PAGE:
IBWAA members love to write about baseball. So much so, we've decided to create our own newsletter about it! Subscribe to Here's the Pitch to expand your love of baseball, discover new voices, and support independent writing. Original content six days a week, straight to your inbox and straight from the hearts of baseball fans.
Editor’s Note on the Passing of Hank Aaron
Hank Aaron was so relaxed at home plate that he looked like he was sleeping — until he uncorked an amazing pair of wrists that sent 755 balls over the fence. He had more total bases, extra-base hits, and runs batted in than any other player and maybe more home runs too, unless Barry Bonds and his artificially-inflated total are brought into the equation. In 52 years as a professional baseball writer, I have never seen a better player or connected with a more humble celebrity. It is absolutely astonishing that nine Hall of Fame voters left him off their ballots in 1982. His name comes first in the Baseball Encyclopedia and his accomplishments come first as well. Never paid more than $250,000 in a season, Henry Louis Aaron would own the ballclub if he played today. He would have been 87 on Feb. 5, one day before Babe Ruth’s birthday (different years). I am proud that my first book, Hammerin’ Hank: the Henry Aaron Story, was also the first of several Aaron books published in 1974, the year he broke Ruth’s record. Hank Aaron was the undisputed home run king for 33 years but will always be baseball royalty. HERE’S THE PITCH will miss him more than words can describe.
Did you know ...
At least Carlos Beltran (77 days as Mets manager) lasted longer than Jared Porter (37 days as Mets GM) . . .
Bob Feller taught himself to throw a curveball while in hotel rooms on road trips . . .
A female pitcher fanned Reggie Jackson three times in an exhibition game. Kathy Arendsen, a star softball pitcher for the Raybestos Brakettes of Stratford, CT, stood 6-2, weighed 170, threw 95 miles an hour, and included 13 no-hitters in her 35-2 record in 1981, when her ERA was 0.07.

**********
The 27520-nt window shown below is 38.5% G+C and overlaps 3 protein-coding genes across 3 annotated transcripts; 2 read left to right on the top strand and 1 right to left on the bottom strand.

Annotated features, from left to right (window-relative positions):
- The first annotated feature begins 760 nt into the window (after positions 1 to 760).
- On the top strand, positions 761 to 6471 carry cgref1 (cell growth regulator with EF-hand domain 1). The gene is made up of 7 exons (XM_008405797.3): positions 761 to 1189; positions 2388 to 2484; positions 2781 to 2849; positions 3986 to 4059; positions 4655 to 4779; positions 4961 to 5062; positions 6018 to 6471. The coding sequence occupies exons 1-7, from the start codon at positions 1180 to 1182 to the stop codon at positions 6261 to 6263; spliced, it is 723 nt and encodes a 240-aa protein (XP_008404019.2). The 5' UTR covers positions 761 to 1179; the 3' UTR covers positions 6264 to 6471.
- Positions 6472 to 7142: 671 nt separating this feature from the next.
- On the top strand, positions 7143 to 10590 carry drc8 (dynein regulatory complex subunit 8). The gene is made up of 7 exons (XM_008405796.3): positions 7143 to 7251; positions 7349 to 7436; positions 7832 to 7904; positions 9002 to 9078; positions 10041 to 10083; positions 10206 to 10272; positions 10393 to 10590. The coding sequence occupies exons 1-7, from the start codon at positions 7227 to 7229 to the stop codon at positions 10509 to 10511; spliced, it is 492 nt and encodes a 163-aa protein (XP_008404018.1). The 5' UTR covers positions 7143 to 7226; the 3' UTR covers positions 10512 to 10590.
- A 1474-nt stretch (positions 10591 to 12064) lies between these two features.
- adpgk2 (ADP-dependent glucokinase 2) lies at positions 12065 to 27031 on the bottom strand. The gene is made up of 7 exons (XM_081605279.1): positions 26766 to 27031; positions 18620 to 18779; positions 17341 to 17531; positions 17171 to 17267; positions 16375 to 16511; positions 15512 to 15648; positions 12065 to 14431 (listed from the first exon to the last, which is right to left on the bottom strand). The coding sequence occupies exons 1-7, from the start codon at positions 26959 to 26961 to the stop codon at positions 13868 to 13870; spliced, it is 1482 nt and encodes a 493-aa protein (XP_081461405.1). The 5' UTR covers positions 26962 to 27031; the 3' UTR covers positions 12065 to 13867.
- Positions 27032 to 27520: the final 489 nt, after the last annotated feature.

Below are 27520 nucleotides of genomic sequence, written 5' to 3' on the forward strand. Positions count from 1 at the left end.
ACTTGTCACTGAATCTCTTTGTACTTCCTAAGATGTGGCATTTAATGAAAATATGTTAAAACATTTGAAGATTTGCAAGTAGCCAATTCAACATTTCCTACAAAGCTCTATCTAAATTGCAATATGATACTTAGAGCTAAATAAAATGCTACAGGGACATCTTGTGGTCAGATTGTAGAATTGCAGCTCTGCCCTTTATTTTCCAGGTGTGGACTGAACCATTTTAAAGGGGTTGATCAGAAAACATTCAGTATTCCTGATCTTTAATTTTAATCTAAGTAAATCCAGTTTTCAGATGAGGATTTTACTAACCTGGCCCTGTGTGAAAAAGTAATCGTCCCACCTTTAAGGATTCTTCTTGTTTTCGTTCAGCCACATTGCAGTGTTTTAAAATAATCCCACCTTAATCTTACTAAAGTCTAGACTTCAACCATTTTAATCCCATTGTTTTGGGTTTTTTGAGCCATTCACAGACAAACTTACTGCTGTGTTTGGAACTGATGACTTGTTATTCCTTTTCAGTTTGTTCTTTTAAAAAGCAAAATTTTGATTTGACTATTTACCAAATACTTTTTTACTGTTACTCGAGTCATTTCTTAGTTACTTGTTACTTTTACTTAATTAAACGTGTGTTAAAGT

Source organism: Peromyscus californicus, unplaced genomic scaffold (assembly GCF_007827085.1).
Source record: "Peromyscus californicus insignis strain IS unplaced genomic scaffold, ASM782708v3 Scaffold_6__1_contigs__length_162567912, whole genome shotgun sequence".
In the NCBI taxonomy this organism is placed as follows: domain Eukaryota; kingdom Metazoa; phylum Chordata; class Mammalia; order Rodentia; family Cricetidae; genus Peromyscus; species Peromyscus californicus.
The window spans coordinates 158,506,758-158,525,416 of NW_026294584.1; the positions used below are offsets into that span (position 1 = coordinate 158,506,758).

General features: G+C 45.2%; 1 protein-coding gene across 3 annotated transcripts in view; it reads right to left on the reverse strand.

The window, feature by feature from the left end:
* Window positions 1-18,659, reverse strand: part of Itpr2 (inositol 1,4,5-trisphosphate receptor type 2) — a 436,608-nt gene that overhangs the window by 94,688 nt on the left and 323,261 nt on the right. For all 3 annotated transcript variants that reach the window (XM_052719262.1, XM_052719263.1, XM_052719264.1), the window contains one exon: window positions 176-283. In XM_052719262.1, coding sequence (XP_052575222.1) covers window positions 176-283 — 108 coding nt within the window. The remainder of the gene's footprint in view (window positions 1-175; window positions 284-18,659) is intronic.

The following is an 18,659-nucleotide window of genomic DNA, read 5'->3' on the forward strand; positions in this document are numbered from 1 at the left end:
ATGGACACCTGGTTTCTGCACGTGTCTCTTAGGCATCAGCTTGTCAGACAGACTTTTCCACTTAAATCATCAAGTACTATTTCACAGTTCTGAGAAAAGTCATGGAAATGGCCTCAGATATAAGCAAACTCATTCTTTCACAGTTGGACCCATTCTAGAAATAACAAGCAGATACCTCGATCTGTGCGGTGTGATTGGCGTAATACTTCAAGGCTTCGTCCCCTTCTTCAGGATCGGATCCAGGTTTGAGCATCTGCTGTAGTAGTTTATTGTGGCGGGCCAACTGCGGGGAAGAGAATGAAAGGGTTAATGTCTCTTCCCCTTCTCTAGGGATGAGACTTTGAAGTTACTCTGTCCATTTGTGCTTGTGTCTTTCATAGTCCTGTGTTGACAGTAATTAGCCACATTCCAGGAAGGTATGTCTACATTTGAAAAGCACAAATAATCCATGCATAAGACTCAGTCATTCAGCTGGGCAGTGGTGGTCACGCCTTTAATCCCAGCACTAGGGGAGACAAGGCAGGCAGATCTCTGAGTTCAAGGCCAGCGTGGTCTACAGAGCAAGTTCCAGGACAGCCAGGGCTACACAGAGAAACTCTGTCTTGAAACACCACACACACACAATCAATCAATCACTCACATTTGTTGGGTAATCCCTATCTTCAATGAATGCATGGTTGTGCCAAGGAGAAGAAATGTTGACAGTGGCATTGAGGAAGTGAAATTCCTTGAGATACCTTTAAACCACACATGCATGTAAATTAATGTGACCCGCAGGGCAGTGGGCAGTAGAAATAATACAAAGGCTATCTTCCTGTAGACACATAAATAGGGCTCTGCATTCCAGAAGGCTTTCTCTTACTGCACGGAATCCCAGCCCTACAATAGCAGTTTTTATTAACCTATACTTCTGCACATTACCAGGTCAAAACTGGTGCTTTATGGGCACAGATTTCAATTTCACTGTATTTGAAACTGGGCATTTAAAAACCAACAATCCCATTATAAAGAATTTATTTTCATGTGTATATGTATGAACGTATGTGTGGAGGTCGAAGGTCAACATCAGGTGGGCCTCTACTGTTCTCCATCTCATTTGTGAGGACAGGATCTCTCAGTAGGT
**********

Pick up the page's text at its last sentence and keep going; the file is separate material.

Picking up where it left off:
Ron Washington and Nick Markakis were part of the two highest-scoring games of the 21st century. When Atlanta beat Miami, 29-9, on Sept. 9, 2020, Washington was the third-base coach for the Braves and Markakis was on the bench. When Texas trounced Baltimore, 30-3, on August 22, 2007, Washington was manager of the Rangers and Markakis was the Orioles’ right-fielder.
Did the Steroids Era Contribute to the Greed and Desire to Tank Among Today’s Team Owners?
By Erica Block
A number of factors contributed to the steroid era of the 1990s and early aughts, but perhaps the biggest and best-known narrative revolves around former Commissioner Bud Selig and his desire to revive baseball’s popularity in the wake of MLB’s 1994 labor strike.
It was in Selig's and the owners’ best interest to boost attendance at games, and, in thinking about this, I spent time considering the relationship between the steroid era and team owners’ desire to profit off the game. Selig’s role aside, I believe the steroids era and its effects on player performance amplified the owners’ greed and led to their valuing financial gain above all else.
Wouldn’t it be ironic if tanking — deliberate tear-downs by teams to save money — were an unintended effect of the steroids era?
When Catfish Hunter became baseball’s first free agent in 1974, the free-agent market was not the big business that it is today. Players were always paid well, but beginning with the steroids era, their salaries began to escalate into a new echelon.
To the owners of a baseball team, a free agent is an enormous investment. Logically, if owners value profit -- and let’s assume they do -- they will seek to maximize player performance. It makes sense, then, that owners began to expect more out of their team’s players around the same time player salaries ballooned.
Baseball used to be a part-time, six-month-long job for ballplayers; many sought off-season employment to supplement their baseball income. Beginning with free agency, however, a six-month effort ceased to be an acceptable level of output in the eyes of MLB team owners. If they were going to pay large salaries to the players, they expected greater efforts in return.
At the same time, with the advent of free agency, players were newly incentivized to train in the off-season. Assuming a player would want to earn the highest salary he could, and if weight training and placing a greater emphasis on fitness made the players more desirable to employers, it’s logical that, under those circumstances, players would begin to lift weights and stay in better shape.